But remember, the environment remains very good for stocks – high-single-digit earnings growth, still low interest rates, 2.5-per-cent to 3-per-cent GDP and increased dividend growth. As such, for the first time in a few years, we find ourselves more optimistic relative to the consensus yet again and believe the S&P 500 will attain a year-end 2019 target of 3,150 points.
In the United States, communication services, financials, health care, industrials and technology represent our overweight sectors in the S&P 500, while consumer staples, real estate and utilities are our underweight sectors.
For Canada, given the resoundingly negative tone and lack of fundamental vision from investors, we cannot help but be contrarian. We believe the S&P/TSX Index will achieve a 2019 year-end target of 18,000. We strongly advise investors to take a bottom-up view and focus on companies with steady earnings, attractive valuations, and consistent dividend growth.
Communication services, energy and financials represent our overweight sectors in the S&P/TSX, while health care, real estate and utilities are our underweight sectors.
Get the latest investing insights delivered right to your inbox three times a week, with the Globe Investor newsletter. Sign up here.
Raymond James: These are the top 19 Canadian stocks for 2019
Raymond James equity analysts revealed their “Canadian Analysts’ 2019 Best Picks” list in a recent research report. The annual list is intended to be a “focused, static” selection of stocks with the objective of producing above-average price appreciation over the next year. This year’s group is comprised of 19 stocks from 14 different industrial sectors. “This process has typically resulted in reasonably balanced lists,” said Daryl Swetlishof, head of research, "although, in keeping with our Canadian coverage footprint, energy and natural resource stocks tend to have a higher weighting.” Get the full list and research notes here.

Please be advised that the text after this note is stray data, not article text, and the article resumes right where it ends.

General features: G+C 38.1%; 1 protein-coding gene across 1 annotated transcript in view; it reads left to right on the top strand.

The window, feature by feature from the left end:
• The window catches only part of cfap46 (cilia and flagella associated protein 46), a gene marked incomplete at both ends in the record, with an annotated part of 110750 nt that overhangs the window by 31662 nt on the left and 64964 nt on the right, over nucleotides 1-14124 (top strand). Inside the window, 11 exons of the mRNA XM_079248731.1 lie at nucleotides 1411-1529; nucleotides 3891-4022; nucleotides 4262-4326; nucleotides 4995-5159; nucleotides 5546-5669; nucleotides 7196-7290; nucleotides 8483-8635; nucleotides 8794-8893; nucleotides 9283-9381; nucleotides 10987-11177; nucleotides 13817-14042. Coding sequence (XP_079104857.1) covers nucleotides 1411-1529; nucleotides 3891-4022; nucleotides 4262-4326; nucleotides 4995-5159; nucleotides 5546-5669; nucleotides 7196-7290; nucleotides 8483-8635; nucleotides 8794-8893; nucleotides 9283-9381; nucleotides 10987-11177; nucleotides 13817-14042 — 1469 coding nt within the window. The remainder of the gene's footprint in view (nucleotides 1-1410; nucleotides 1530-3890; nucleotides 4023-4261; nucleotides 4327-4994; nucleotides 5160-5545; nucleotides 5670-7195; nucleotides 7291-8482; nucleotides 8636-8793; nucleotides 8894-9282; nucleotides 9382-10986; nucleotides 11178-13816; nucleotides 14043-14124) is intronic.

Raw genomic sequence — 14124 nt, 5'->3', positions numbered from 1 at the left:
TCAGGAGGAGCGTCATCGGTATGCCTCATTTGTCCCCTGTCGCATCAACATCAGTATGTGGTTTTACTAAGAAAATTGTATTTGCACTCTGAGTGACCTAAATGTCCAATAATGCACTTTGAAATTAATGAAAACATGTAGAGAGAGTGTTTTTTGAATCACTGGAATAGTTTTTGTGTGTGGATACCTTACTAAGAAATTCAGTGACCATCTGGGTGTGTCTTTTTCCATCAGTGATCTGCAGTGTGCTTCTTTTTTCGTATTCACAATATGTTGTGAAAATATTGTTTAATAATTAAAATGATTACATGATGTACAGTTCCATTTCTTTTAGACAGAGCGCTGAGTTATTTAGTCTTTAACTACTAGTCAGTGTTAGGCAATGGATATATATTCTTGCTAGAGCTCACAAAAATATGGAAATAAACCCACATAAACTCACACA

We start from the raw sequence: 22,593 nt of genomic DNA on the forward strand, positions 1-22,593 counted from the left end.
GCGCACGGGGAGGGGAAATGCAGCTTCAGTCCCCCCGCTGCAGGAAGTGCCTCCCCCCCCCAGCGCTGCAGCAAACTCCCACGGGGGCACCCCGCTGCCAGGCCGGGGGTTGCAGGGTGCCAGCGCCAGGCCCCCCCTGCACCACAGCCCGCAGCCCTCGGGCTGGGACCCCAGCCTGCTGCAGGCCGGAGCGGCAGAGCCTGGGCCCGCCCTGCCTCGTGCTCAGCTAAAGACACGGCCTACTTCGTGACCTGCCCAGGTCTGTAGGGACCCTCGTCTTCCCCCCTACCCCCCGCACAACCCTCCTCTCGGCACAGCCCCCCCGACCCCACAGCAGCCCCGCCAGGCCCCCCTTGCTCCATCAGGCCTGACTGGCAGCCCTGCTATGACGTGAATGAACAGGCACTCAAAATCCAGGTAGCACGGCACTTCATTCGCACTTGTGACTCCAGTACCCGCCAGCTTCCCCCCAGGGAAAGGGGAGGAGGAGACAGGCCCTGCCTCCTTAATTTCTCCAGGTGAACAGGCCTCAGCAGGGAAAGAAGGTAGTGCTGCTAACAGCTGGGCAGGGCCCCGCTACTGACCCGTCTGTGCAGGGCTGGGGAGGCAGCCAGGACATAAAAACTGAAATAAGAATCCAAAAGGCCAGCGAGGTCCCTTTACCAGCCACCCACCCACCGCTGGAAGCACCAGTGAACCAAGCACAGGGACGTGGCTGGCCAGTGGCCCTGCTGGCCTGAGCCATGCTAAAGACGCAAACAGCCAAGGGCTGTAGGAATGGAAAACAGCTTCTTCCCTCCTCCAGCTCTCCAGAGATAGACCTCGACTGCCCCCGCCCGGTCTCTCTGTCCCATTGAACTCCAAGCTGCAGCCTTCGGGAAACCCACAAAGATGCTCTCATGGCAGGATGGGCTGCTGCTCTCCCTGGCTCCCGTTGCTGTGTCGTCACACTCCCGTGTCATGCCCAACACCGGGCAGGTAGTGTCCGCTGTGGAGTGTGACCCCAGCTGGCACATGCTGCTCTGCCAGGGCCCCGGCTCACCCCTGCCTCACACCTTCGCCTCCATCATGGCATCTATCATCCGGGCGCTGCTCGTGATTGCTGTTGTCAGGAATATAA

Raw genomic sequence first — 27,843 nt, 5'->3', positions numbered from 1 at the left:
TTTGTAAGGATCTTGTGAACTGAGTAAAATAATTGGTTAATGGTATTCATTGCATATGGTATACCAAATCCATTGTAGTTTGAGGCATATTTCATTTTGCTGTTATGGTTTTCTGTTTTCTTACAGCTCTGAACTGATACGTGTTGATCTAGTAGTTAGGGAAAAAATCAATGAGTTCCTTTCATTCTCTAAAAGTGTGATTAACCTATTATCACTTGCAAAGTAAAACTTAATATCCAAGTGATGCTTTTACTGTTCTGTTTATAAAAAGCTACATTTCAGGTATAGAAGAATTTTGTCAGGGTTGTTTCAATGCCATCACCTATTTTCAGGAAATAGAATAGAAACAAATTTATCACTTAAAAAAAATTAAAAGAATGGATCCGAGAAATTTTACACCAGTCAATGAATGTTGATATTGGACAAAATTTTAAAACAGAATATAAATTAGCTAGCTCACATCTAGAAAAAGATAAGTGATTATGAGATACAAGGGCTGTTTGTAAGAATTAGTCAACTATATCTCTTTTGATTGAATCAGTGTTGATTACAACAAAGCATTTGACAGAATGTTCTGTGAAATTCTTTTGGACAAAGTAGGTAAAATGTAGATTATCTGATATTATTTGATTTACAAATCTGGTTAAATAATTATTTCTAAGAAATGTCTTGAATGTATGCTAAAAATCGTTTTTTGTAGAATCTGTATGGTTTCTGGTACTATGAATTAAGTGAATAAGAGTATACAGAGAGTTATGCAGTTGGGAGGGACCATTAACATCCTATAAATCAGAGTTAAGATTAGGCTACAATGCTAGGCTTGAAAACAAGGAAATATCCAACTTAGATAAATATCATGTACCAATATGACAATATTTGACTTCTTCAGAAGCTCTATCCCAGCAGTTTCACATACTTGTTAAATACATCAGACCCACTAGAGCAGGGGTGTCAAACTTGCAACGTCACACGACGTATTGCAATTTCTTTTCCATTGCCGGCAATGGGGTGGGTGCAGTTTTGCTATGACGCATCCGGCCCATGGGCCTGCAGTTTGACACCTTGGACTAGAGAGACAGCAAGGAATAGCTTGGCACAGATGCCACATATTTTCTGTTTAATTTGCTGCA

Desjardins Securities reveals its top stock picks for 2019
Heading into 2019, the equity research team at Desjardins Securities recommends investors “remain steadfast in looking for the best-positioned names” in order to battle through the current market volatility, David Leeder writes. In a recent research report, the analysts revealed their top 28 stock picks for the coming calendar year spread across eight sectors. The Desjardins and Raymond James picks overlap on only two companies: Boyd Group Income Fund and Enerplus Corp. Get the full Desjardins list plus sector summaries here.
What the most accurate forecaster of 2018 sees coming in the year ahead
The most accurate forecaster for 2018 among prominent sell-side research teams sees an attractive entry point for equity investors in 2019, Scott Barlow writes, but unfortunately, it won’t happen before a lot of market pain.